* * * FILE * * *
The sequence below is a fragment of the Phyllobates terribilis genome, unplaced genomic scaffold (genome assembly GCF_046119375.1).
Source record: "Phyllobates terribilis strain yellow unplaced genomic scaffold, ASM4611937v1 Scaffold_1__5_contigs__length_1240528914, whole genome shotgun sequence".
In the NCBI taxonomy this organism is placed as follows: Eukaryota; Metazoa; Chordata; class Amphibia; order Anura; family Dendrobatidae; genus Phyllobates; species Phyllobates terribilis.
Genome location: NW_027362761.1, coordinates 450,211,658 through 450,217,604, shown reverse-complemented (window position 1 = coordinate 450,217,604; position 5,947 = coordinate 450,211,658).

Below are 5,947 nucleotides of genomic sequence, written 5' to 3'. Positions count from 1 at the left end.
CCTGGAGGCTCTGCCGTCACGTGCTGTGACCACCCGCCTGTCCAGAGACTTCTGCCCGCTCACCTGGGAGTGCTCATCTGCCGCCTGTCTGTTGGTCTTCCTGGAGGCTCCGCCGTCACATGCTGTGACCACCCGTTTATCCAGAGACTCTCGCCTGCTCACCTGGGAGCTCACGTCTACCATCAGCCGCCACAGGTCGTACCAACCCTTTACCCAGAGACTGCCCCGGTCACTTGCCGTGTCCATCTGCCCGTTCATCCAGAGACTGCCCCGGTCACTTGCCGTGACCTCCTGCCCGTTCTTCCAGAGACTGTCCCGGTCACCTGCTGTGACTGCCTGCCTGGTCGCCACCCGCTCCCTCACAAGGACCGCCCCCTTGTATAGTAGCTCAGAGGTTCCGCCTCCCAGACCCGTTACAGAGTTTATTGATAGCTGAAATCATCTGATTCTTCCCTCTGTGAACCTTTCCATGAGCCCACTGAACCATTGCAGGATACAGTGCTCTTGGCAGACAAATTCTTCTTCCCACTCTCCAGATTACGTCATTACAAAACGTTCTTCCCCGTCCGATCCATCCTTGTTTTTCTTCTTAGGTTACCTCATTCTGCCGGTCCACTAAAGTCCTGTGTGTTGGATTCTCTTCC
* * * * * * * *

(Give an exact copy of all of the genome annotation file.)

The sequence below is a fragment of the Phyllobates terribilis genome, unplaced genomic scaffold (genome assembly GCF_046119375.1).
Source record: "Phyllobates terribilis strain yellow unplaced genomic scaffold, ASM4611937v1 Scaffold_1__5_contigs__length_1240528914, whole genome shotgun sequence".
In the NCBI taxonomy this organism is placed as follows: Eukaryota; Metazoa; Chordata; class Amphibia; order Anura; family Dendrobatidae; genus Phyllobates; species Phyllobates terribilis.
Genome location: NW_027362761.1, coordinates 450,211,658 through 450,217,604, shown reverse-complemented (window position 1 = coordinate 450,217,604; position 5,947 = coordinate 450,211,658).

Below are 5,947 nucleotides of genomic sequence, written 5' to 3'. Positions count from 1 at the left end.
CCTGGAGGCTCTGCCGTCACGTGCTGTGACCACCCGCCTGTCCAGAGACTTCTGCCCGCTCACCTGGGAGTGCTCATCTGCCGCCTGTCTGTTGGTCTTCCTGGAGGCTCCGCCGTCACATGCTGTGACCACCCGTTTATCCAGAGACTCTCGCCTGCTCACCTGGGAGCTCACGTCTACCATCAGCCGCCACAGGTCGTACCAACCCTTTACCCAGAGACTGCCCCGGTCACTTGCCGTGTCCATCTGCCCGTTCATCCAGAGACTGCCCCGGTCACTTGCCGTGACCTCCTGCCCGTTCTTCCAGAGACTGTCCCGGTCACCTGCTGTGACTGCCTGCCTGGTCGCCACCCGCTCCCTCACAAGGACCGCCCCCTTGTATAGTAGCTCAGAGGTTCCGCCTCCCAGACCCGTTACAGAGTTTATTGATAGCTGAAATCATCTGATTCTTCCCTCTGTGAACCTTTCCATGAGCCCACTGAACCATTGCAGGATACAGTGCTCTTGGCAGACAAATTCTTCTTCCCACTCTCCAGATTACGTCATTACAAAACGTTCTTCCCCGTCCGATCCATCCTTGTTTTTCTTCTTAGGTTACCTCATTCTGCCGGTCCACTAAAGTCCTGTGTGTTGGATTCTCTTCC